Any fruits and vegetables not listed above.
Dried corn.
Live Grubs like black fly larvae, meal worms, soldier fly larvae.
Nuts, but offer these sparingly as they are very high in fat.
Dried woodland mushrooms (human safe only).
Edible flowers such as marigolds, rose, nasturtium, lavender.
Herbs such as parsley, oregano, thyme, lemon balm, rosemary
Rolled oats, again offer these sparingly as they are high in fat and do not offer a huge amount of nutrition, but porridge is great to give in the winter months late in the afternoon as the hens will stay warm burning the porridge through the night.
It is illegal to feed your chickens dried grubs, meat or kitchen scraps.

Chickens love treats, and we love treating them, just like we do for any other pet, however, be careful with treating as not all foods are suitable and over treating can be harmful.

Chickens need different types of feed at different stages of their lives. From day old to about 6 weeks they can have a chick crumb.

From 6weeks to about 14-20 weeks (depending on breed) they can have Grower or rearer pellets.

From 14-20 weeks and up they should be on a good quality layer pellet or layer mash. Their pellet feed should make up 80-90% of their diet. You can then supplement the rest with lovely treats, but treats should be given sparingly as if you over treat your hens will want this and not eat their pellet feed, they need the pellet feed as this has been nutritionally designed to give them most of the vitamins, minerals, protein etc… they need. You should not feed corn, wheat or barley as their main feed.

Bracken Fern
Azalea. These beautiful plants are toxic to chickens when congested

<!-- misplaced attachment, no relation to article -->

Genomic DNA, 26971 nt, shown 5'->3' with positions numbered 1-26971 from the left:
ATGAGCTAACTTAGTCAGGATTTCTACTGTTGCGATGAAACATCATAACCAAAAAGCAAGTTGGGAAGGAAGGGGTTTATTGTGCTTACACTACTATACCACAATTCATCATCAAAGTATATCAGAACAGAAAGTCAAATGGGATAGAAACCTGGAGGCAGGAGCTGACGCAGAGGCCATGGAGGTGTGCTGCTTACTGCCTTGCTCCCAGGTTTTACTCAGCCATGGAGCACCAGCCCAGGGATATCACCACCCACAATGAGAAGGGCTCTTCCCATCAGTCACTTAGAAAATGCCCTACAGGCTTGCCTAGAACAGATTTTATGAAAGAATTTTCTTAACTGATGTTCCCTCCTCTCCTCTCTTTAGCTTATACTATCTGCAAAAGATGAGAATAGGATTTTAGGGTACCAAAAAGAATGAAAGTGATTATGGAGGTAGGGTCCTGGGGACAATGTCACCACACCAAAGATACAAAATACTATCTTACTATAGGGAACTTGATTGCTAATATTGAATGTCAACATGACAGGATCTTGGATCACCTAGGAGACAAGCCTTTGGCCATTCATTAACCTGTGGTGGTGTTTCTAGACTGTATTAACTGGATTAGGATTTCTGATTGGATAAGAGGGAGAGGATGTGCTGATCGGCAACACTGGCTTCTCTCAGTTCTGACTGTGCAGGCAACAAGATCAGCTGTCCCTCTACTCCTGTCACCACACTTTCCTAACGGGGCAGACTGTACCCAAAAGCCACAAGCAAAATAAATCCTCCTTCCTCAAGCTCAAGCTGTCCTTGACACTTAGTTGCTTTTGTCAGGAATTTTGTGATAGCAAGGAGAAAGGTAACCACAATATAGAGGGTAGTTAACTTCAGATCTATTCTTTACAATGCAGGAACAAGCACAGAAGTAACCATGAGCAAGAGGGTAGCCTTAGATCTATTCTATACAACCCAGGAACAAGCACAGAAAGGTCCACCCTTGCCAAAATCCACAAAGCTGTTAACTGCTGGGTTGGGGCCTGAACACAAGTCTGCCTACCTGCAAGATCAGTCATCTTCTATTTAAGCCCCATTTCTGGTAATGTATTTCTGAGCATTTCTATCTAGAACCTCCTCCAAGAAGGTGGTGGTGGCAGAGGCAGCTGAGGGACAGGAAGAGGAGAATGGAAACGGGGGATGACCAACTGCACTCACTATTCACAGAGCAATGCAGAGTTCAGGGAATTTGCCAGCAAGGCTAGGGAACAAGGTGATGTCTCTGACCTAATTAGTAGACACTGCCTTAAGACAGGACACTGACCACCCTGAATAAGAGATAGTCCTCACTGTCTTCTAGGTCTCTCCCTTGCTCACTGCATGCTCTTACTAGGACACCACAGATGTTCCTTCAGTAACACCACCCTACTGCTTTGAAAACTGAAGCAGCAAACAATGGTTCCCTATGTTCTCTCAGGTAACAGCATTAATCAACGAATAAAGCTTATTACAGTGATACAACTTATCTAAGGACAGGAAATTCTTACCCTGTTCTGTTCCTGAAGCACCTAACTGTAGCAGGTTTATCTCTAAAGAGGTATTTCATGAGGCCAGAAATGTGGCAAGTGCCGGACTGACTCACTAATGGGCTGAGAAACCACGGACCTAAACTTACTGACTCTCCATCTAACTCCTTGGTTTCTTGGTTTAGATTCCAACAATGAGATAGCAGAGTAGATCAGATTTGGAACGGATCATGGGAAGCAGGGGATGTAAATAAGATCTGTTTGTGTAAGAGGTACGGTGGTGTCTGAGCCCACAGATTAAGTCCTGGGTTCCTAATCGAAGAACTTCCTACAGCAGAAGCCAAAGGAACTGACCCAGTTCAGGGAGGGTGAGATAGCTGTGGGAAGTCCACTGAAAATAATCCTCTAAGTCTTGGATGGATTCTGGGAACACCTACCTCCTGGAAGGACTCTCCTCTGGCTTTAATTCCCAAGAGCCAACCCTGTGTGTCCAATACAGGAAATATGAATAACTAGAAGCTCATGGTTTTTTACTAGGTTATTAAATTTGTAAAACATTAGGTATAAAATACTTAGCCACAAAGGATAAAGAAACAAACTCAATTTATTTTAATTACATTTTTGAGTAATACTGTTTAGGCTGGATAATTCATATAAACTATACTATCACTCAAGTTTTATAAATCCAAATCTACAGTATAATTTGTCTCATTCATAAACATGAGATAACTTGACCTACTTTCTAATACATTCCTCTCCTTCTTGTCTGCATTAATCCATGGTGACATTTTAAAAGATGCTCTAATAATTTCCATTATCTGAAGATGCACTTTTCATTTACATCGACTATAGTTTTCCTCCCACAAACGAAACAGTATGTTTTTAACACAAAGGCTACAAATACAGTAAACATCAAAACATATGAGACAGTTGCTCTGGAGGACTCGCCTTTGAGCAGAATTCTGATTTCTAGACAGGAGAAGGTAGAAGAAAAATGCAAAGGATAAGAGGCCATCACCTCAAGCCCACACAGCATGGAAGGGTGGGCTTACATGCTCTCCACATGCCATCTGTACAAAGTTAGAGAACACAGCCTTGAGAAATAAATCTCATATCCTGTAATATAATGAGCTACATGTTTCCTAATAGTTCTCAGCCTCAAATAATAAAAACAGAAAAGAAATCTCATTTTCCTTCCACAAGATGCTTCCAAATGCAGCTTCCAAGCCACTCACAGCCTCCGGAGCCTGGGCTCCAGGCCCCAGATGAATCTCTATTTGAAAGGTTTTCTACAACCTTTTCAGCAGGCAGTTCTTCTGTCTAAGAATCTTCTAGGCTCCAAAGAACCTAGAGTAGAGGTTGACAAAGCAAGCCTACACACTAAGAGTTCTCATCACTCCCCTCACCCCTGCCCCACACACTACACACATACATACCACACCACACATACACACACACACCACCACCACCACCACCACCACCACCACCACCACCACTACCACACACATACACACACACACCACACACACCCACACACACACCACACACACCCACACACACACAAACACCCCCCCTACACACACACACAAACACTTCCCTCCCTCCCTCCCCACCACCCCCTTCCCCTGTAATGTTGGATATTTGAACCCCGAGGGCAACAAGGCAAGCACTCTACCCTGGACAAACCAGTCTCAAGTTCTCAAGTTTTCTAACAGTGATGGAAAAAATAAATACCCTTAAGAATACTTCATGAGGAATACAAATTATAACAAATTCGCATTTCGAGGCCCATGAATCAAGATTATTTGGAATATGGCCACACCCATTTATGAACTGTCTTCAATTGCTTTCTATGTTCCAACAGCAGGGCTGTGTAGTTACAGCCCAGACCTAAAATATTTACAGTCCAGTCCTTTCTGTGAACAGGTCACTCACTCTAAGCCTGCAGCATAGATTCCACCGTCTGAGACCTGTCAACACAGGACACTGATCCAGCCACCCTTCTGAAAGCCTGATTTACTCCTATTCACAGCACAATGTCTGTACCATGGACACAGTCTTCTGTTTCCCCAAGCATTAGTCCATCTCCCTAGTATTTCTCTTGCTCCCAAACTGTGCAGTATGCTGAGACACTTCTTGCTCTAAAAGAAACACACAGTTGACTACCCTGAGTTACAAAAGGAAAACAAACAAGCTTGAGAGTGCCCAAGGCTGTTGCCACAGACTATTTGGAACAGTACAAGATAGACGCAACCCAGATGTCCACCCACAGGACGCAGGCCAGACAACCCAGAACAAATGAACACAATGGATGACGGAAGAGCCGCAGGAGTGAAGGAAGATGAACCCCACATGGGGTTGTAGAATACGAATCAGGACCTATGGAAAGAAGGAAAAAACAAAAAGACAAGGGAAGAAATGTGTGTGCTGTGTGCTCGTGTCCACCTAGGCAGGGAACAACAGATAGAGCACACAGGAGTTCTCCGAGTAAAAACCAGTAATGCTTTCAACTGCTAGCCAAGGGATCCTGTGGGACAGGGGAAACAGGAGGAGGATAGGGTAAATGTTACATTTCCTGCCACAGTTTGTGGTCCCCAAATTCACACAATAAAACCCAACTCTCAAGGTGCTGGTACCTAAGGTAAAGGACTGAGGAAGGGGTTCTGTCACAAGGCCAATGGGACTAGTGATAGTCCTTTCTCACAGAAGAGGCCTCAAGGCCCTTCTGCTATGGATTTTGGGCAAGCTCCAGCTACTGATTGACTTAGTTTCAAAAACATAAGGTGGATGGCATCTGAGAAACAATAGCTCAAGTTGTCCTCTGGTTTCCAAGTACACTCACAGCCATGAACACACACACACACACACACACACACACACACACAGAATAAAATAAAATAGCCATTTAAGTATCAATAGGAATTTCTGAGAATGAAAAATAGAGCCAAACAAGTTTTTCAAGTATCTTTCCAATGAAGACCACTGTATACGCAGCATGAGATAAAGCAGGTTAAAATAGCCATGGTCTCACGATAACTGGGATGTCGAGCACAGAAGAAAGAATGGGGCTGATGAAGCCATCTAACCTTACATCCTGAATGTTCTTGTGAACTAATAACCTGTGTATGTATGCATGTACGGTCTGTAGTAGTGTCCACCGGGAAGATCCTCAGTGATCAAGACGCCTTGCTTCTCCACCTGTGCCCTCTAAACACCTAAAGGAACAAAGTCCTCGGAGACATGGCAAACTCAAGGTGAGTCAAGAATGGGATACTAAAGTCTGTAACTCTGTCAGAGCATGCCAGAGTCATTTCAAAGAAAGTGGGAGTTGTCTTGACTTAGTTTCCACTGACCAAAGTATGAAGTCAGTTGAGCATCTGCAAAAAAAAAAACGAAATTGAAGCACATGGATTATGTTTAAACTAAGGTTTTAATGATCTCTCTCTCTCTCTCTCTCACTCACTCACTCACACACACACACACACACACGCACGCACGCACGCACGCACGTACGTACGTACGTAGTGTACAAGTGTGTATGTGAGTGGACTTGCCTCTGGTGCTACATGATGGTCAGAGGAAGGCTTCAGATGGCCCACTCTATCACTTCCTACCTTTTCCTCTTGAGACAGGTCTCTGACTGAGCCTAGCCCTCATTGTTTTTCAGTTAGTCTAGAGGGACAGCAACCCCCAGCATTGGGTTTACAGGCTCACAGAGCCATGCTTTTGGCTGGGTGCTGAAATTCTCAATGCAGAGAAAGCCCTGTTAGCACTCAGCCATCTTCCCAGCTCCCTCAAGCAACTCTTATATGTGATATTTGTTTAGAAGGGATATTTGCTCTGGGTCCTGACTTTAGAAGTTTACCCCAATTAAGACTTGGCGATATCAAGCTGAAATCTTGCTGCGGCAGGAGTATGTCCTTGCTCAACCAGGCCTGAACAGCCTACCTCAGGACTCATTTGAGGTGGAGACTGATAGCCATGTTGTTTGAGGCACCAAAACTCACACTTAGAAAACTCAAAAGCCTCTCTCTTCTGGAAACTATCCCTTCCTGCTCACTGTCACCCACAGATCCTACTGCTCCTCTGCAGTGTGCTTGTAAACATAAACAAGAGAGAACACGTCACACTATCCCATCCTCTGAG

Oak Trees
Castor bean
Apricot plants
Daffodil bulbs

Foods including pellet feeds or kitchen scraps that have mould, mould can cause internal issues and even conditions like vent gleet.
Citrus fruits. While these are not poisonous as such, they can cause a reduction in egg production.

Mushrooms that randomly grow in the garden
Lawnmower clippings.

  • Avocado skins and pits are poisonous to chickens. This can cause breathing and/or heart problems, possibly resulting in death
  • Raw or dried beans. These are dangerous for both humans and also chickens, consumption will result in serious illness or death.
  • Raw green potato skins
  • Avoid feeding your chickens rhubarb or tomato plants
  • Chocolate. This is poisonous for dogs and also for chickens
  • Apple seeds. Feel free to feed your chickens apples, but do not feed them apple seeds.
  • Apple seeds contain cyanide which delivers a potentially fatal dose of poison to your chickens if ingestion.
  • Apricot pits and leaves

If caught early enough an antibiotic can usually treat the infection with great success, the most common treatment is Tylan, you will need to contact a vet to get a prescription for this antibiotic.

The most common symptoms are swollen eyelids and sinuses, rattly breathing, sneezing, wheezing and coughing, you can usually hear gasping wheezes at night this is when the birds’ systems are relaxed and the respiratory issues are easier to hear.

You might also see bubbly clear fluid/foamy discharge from the eyes (Mycoplasma Gallisepticum).

Thick yellow pus in the eye sockets and sinuses (Mycoplasma Synoviae).

Swollen joints and thin shells at the round end of the eggs (Mycoplasma Synoviae).

Mycoplasma is a bacteria not a virus mainly attacking the respiratory system but can also affect the kidneys, Infected birds become carriers, remaining infectious for life, although some birds may become immune.

Do not over treat, chickens will free feed much like cows, they graze on their feed throughout the day, ensure your chicken’s feeder always has feed in but keep this feed as per the recommended pellet feed for the age of hen you have. You can supplement this with treats but treats should only make up 10-20% maxim of their diet. Do not feed your hens purely on scraps and corn as this will cause them to hold onto too much fat.